They say you never really stop learning and, if this week’s Education Issue illustrates anything, it’s the truth of that statement.
Whether you’re still neck-deep in text books or have been out of school long enough to forget what a preposition is, the real education is happening all around us every day, in picking up a few special tasks while a co-worker is away on vacation or leaping head-first into a world you know nothing about — and doing your level best to hinge open that mind.
One year ago today, I interviewed paid companion Emily Marie, one of the most well-to-do escorts in Victoria’s industry. The response, backlash and support from readers was astounding. Next week, we’ll all get another sneak peak into what her life has been like, now that she’s celebrating two-and-a-half years in the biz. It’s easy to jump to quick emotional responses when we learn about something as vulnerable and risky as sex work, but blinking into a world that many people are part of — and arguably many more don’t understand — only helps us to see the fuller, high-def picture.
Our real education has always been tapping on the window at any given time, just waiting for us to look out and see it. Often, we get too distracted by the glare of stigma to keep staring. We balk at the woman making many times our wages while having sex; we turn away from the homeless youth on the street, holding the sign that says “I wish I had a dime for every person who ignored me.” We shield ourselves from the catch phrases that make us sigh and turn up iTunes (gather yourself, here they come: tar sands, global warming, economic drought). We steer clear of reminders of death, murders in the papers, tombstones in the park, news that our parents are getting older. And we do all this under the guise of protecting our peevish curiosity from discovering that time is running out. We latch onto this notion that, if we just look the other way, this fact won’t be true. But it is. Time has been running out for all time. And we have plenty of it, if we chose to use it wisely: to open our eyes to the parts of our worlds — even the exiles — that need our attention; to show compassion for those succeeding as much as we do for those struggling; to give ourselves permission to learn, rather than to know.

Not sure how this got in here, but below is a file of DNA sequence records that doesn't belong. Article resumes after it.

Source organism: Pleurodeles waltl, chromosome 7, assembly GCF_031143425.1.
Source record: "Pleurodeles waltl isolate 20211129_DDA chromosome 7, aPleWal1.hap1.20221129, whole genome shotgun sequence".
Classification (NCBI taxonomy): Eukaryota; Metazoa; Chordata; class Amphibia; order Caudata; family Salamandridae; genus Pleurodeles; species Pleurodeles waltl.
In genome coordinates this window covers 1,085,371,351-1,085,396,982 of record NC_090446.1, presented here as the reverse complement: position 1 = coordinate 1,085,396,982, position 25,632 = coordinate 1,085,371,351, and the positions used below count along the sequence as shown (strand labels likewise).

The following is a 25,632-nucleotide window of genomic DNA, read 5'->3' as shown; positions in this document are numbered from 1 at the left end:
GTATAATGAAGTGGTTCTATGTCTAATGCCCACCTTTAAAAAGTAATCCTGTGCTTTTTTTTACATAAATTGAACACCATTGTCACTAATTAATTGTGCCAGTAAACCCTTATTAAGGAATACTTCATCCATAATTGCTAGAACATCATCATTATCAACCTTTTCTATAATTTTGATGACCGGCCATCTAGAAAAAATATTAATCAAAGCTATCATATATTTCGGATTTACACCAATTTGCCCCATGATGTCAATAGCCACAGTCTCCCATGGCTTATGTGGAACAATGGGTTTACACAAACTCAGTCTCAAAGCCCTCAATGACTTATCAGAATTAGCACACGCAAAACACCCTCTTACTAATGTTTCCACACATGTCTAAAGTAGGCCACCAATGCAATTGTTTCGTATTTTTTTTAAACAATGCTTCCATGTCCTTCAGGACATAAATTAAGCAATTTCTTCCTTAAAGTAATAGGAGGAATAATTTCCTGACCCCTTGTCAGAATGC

Last year, I remember asking Emily Marie what the hardest part of her job was. She didn’t say much, but during our conversation I could hear the loneliness in her voice. She told me friendships were difficult, as many people were uncomfortable with her line of work, but she still preferred not to lie about it.
Perhaps that’s the biggest thing I’ve learned this past year in the School of Life Studies: everyone is doing the best they can with the tools they have. And, shiny or not, I think sometimes we all deserve a little extra credit for that. M